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Inside Dentistry
July 2016
Volume 12, Issue 7
Peer-Reviewed

Digital Treatment Planning

Marty Jablow, DMD

Digital treatment planning continues to evolve through better imaging modalities. Two-dimensional radiography is a good screening tool for many procedures. Three-dimensional imaging allows us to diagnose and treatment plan in ways we were not able to before. This enhanced digital treatment planning continues to evolve in dentistry. We have seen cone-beam computed tomography (CBCT) go from the realm of assisting oral surgeons to safely remove third molars to providing better treatment outcomes for managing sleep apnea, orthodontics, and implants. Digital impressions of the dental arches can be merged with CBCT data to allow better visualization of the effects of restorative treatment. It no longer puts the implant where there is bone but works backwards from the proper placement of the crown in the arch and towards the optimal location of the implant.

In the United States, it has been estimated that general dentists only place about 25% to 30% of implants compared to the rest of the world where the number approaches 90%.1 Through the use of digital treatment planning, both the planning and surgical placement can be done with a high degree of confidence, thus opening the door to more general dentists placing their own implants. There are many high-quality surgical guide software systems available to general dentists that range from free to a few thousand dollars. These systems support the fabrication of surgical guides, giving the dentist more confidence in the proper placement and outcomes of implant surgery and restorations.

The goal of all restorative dentistry is to obtain optimal esthetics while restoring form and function. The same holds true for implant restorative dentistry. In order to achieve this, the visualization of the final restorative reconstruction is necessary prior to the start of treatment. This visualization drives the restorative treatment planning.2 Once the goal of treatment is established, a sequence for treatment is developed, and the treatment plan is worked backwards, leading to a better understanding of the case and hopefully a reduction in complications.3

Digital treatment planning enhances the diagnostics of implantology by assisting the dentist alone or partnered with a trained laboratory technician to account for anatomical limitations and restorative goals. The crown can be digitally placed and the surgery planned for the most precise plan. Intraoral scans, either from a scanned model from a CBCT or an intraoral digital scanner, combined with CBCT data of the patient’s anatomy, produce a very accurate digital model. After treatment planning is complete, a surgical guide is printed via stereolithography (SLA). This guide provides highly accurate bridging of the digital model to the patient.4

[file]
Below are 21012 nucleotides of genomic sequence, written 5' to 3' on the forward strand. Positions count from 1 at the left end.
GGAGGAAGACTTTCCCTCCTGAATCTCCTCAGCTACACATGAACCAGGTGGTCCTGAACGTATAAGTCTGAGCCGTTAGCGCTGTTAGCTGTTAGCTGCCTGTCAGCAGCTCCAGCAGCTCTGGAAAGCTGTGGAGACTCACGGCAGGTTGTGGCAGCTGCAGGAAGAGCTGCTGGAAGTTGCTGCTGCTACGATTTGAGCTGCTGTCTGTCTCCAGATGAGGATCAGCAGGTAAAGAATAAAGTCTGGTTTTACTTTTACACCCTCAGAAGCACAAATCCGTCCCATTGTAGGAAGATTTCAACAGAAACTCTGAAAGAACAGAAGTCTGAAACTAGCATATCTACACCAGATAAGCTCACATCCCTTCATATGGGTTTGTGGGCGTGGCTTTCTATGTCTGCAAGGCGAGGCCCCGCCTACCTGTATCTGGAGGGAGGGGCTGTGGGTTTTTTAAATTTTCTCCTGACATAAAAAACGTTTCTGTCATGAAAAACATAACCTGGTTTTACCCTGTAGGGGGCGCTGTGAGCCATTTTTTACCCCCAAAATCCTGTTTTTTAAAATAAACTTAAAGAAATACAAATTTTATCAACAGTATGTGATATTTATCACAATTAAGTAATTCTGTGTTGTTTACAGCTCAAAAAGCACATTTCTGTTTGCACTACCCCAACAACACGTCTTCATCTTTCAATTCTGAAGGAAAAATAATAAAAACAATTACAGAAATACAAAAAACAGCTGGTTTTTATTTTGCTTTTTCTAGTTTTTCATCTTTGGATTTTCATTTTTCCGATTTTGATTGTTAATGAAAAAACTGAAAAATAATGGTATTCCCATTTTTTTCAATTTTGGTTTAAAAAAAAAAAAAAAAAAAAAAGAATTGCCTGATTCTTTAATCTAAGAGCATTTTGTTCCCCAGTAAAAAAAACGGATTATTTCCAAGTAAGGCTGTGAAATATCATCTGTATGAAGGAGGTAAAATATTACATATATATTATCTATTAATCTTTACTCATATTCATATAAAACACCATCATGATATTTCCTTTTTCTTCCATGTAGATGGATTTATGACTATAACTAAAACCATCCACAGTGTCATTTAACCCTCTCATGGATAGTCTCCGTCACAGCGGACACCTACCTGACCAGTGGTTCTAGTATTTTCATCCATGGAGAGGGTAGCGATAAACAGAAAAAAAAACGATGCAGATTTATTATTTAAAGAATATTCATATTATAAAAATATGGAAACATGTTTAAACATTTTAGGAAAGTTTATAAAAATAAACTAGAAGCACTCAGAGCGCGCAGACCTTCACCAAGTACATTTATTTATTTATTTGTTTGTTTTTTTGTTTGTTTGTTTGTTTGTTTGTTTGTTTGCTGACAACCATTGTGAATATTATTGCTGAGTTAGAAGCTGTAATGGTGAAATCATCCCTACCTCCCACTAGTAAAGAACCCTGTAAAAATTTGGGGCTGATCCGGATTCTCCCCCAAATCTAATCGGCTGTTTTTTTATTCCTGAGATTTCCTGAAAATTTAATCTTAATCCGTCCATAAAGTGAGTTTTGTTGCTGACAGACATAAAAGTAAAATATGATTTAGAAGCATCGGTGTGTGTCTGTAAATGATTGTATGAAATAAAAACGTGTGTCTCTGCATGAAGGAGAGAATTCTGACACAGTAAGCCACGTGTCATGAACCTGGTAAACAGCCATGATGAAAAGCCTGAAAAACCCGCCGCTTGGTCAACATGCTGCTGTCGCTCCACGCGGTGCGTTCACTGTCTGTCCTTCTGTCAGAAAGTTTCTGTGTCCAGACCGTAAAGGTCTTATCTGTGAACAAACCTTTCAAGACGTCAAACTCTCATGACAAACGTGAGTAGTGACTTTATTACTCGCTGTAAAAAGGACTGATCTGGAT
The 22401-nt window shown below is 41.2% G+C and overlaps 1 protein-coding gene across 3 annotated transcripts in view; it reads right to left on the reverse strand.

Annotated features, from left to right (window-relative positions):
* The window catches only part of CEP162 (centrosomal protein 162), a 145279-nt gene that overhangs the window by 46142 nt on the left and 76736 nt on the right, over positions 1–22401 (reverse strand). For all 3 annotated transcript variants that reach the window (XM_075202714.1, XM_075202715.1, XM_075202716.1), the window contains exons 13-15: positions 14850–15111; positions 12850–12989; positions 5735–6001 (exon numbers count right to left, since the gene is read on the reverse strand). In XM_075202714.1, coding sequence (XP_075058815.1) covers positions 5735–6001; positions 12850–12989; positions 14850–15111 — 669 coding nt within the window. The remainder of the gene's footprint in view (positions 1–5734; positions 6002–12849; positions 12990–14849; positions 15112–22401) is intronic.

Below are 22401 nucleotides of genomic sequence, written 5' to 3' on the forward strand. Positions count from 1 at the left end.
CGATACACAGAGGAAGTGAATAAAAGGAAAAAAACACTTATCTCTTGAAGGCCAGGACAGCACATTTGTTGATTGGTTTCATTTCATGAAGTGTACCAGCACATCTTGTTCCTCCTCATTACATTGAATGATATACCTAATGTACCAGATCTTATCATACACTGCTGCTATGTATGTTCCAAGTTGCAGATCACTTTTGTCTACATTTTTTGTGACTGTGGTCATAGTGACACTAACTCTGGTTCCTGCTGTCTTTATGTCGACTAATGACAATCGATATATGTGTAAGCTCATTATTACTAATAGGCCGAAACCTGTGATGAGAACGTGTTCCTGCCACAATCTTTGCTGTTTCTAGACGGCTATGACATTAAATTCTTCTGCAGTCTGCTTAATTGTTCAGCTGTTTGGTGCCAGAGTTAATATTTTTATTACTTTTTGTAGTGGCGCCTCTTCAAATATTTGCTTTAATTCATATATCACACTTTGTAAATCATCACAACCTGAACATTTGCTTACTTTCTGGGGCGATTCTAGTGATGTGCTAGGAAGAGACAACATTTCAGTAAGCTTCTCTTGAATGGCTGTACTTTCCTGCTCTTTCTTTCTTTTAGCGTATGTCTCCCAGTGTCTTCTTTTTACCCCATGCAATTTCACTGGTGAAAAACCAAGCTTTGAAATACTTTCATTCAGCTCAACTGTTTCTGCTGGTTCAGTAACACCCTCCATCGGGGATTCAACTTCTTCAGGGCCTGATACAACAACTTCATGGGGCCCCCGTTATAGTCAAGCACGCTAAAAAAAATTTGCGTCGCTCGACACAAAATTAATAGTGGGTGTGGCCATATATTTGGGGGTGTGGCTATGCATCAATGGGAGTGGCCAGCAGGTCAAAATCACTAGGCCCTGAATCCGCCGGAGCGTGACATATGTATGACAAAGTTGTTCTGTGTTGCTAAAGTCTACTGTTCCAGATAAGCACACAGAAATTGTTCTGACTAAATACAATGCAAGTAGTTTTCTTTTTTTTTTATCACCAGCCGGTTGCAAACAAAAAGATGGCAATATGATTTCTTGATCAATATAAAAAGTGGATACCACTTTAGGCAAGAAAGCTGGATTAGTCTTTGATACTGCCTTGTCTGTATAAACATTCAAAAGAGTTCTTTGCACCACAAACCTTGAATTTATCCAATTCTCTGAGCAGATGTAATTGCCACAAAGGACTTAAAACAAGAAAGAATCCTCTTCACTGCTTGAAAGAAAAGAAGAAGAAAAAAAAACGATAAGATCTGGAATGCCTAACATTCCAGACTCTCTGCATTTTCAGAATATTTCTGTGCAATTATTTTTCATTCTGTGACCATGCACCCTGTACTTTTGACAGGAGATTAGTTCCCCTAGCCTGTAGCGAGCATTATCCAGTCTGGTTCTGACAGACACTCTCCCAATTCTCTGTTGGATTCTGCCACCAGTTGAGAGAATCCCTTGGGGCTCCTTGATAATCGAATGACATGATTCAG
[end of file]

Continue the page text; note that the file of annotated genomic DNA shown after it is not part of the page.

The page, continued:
Integration in Practice

Marty Jablow, DMD

With the increase in digital treatment planning among general practitioners, it may seem daunting to take the next step to increase your digital presence. However, integrating this technology doesn’t have to be a difficult task and the overall goal of making your practice run more efficiently and keeping patients happy is worth it in the long term.

Hardware

The first thing you will need to begin using digital treatment planning is a CBCT. You can purchase a CBCT unit or refer the patient to someone who has one. In many cases, if you are using an implant surgeon they may already have a CBCT machine. There are also mobile CBCT services in many major metropolitan areas that will come to your office or your patient’s home or office. Make sure you specify that you want the standard DICOM image from whoever provides the CBCT. Many systems are closed architecture (SIMPLANT®, Dentsply Sirona, www.dentsplyimplants.com; Sirona CEREC, Dentsply Sirona, www.sirona.com) and you need a specific viewer to look at the images. In most cases, unless you have invested in that specific software, this will be a read-only file and cannot be used to do a complete digital diagnosis. If you have these closed system files, many dental labs have the ability to convert the files for you. It may be necessary to fabricate a guide for the patient prior to scanning, as reference points may be needed, especially if the patient is edentulous. The easiest way is with Suremark’s Scaneez™ stick n’ scan™ cone beam denture markers (www.suremark.com). These radiopaque markers are easily applied to a patient’s denture and are available either in small dots or tooth sized for easier implant planning.

Once you have the CBCT image file you will also need to acquire a 3D model of the patient if you plan on performing a guided surgery. This can be done with an impression or model scanned by a CBCT (such as the CS 9300, Carestream Dental, www.carestreamdental.com) or an intraoral scanner like the TRIOS® (3Shape, www.3shape.com), iTero Element™ (Align Technology, Inc., www.aligntech.com), the True Definition Scanner (3M, www.3m.com), and the CS 3500 (Carestream, www.carestreamdental.com). Make sure you can generate a standard STL file for the model.

The DICOM image from the CBCT and model image STL are then merged, giving you a soft-tissue and a hard-tissue rendering of the patient.

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